Date of Award


Document Type


Degree Name

Doctor of Philosophy (PhD)


Human Ecology

First Advisor

Michael Keenan

Second Advisor

Maren Hegsted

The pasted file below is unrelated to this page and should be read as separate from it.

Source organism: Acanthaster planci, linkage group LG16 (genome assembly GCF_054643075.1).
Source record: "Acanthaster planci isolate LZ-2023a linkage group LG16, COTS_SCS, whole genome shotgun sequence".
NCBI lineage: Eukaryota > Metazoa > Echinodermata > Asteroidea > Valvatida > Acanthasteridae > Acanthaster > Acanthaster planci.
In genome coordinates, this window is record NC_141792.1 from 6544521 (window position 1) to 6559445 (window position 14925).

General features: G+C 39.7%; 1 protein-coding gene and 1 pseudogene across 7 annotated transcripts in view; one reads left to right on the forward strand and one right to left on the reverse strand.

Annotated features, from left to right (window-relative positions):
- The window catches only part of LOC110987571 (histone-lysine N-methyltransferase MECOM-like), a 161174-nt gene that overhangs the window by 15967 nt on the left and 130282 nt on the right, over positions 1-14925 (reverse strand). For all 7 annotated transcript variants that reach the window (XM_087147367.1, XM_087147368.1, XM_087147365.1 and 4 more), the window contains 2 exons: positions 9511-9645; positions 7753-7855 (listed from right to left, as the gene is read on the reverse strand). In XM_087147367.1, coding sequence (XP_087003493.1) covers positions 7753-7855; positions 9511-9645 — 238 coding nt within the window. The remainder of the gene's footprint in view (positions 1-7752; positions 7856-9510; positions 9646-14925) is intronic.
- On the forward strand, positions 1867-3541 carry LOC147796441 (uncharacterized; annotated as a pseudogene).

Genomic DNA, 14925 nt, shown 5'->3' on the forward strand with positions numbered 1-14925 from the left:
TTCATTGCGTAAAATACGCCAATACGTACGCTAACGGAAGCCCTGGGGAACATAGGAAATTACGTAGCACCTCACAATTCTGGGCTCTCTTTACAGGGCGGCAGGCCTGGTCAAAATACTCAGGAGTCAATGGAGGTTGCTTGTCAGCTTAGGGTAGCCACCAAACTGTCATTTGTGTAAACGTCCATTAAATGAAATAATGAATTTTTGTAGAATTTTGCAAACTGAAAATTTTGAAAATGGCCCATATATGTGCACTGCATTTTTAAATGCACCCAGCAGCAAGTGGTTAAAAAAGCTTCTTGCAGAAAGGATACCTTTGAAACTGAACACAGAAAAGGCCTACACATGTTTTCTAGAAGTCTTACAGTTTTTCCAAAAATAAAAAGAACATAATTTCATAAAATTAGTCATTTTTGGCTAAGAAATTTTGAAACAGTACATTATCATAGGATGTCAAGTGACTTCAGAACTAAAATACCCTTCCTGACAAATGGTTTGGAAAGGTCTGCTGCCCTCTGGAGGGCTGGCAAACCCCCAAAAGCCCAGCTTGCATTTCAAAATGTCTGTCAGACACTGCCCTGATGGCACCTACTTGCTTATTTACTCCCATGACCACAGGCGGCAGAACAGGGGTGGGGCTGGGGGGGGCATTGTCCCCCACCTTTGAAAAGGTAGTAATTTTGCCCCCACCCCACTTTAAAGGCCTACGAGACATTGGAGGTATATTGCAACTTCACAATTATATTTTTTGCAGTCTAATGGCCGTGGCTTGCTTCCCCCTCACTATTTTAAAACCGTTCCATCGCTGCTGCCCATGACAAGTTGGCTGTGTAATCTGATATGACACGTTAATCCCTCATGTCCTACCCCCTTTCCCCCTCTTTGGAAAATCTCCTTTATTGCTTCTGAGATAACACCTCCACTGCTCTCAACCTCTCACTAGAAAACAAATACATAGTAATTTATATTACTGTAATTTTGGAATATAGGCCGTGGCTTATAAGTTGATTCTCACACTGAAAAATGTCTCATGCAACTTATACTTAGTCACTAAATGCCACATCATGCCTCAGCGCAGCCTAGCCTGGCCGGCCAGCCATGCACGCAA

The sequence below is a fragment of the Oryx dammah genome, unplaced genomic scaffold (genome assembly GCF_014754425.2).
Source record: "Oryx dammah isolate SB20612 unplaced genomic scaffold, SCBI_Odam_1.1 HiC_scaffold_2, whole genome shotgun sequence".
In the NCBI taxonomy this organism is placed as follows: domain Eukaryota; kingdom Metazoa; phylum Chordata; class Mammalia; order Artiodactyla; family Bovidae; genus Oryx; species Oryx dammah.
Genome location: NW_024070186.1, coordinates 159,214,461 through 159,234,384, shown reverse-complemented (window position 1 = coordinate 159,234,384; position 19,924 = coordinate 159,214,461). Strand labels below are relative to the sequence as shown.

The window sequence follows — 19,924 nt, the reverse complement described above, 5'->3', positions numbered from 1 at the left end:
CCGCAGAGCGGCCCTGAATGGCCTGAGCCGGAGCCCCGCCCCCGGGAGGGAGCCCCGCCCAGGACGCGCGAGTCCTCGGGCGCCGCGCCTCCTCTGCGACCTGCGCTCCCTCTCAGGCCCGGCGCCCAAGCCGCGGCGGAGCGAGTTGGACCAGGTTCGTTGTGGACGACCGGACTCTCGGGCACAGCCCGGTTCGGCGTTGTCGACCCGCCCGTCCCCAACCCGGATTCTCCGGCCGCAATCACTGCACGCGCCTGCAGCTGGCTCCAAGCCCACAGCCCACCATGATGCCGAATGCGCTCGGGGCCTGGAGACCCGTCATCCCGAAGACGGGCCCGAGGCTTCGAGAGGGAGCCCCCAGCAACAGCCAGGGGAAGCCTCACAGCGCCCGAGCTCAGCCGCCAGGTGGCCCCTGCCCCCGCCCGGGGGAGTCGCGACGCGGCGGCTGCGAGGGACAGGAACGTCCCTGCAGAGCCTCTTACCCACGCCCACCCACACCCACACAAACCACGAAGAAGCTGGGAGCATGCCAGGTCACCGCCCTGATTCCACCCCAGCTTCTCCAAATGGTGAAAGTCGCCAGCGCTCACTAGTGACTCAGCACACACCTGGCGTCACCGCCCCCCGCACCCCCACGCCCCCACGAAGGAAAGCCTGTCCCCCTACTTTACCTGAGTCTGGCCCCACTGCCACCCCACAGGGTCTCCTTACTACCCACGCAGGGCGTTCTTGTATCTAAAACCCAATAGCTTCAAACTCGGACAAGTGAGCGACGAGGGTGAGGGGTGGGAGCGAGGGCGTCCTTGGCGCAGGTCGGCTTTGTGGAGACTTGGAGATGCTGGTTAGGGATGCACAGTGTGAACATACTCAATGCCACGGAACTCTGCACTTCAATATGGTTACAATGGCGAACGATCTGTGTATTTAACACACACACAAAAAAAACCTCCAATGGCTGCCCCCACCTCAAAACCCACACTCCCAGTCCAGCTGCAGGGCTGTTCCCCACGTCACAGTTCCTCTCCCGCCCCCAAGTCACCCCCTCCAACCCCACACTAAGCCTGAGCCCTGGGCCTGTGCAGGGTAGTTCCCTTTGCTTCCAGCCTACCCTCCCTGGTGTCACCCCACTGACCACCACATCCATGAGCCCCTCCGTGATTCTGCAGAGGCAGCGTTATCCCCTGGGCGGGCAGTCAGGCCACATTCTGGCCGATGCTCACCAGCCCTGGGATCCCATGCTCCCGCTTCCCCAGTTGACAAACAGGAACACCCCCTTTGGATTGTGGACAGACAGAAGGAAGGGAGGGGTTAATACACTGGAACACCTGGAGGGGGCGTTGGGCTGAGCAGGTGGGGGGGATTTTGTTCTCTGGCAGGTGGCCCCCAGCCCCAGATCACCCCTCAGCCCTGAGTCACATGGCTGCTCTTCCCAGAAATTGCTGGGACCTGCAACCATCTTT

Carnitine supplementation has been shown to protect animals from ammonia toxicity following an ammonium acetate infusion and to alter body composition (i.e. increase lean mass and decrease body fat) in younger animals. The aims of this study were to address the questions of whether: (1) carnitine lowers blood ammonia levels of rats fed high protein; (2) carnitine decreases the weight gain and body fat of older animals fed high fat; (3) carnitine decreases glucose-induced insulin secretion; and (4) consumption of a high fat diet increases total serum carnitine content. Sprague Dawley retired female breeder rats (n = 64) were stratified by weight and randomly assigned to one of the following 8 treatment groups for an 8 week study: carnitine (0%, 0.1%), protein (14%, 35%) and fat (4%, 35%). The study was analyzed as a 2 x 2 x 2 factorial with repeated measures and ANOVA. At 2 and 8 weeks, serum levels of ammonia, urea, glucose, insulin, carnitine, and nonesterified fatty acids were obtained. An oral glucose tolerance test was performed on week 5 and insulin and glucose were measured. Body composition measurements were obtained for all rats at the end of the study. Inclusion of dietary carnitine to rats fed high protein resulted in a trend for lower serum ammonia and significantly lower glucose at 2 but not 8 weeks, with no effect on urea nitrogen levels. Insulin levels for these rats were lower at 2 week, but by 8 week had become higher. Before and after the glucose load was administered insulin levels were significantly higher for these rats. Carnitine did not enhance fatty acid oxidation or increase lean tissue, instead there was a tendency for greater abdominal fat as percent of body weight. We conclude that carnitine's effect on blood ammonia and glucose levels was short-lived and that with time carnitine may lead to weight gain and thus to a loss of insulin sensitivity. Consumption of a high fat diet does not seem to lead to an increase in total serum carnitine content. In addition the benefits of carnitine on body composition are not present in older non-growing animals.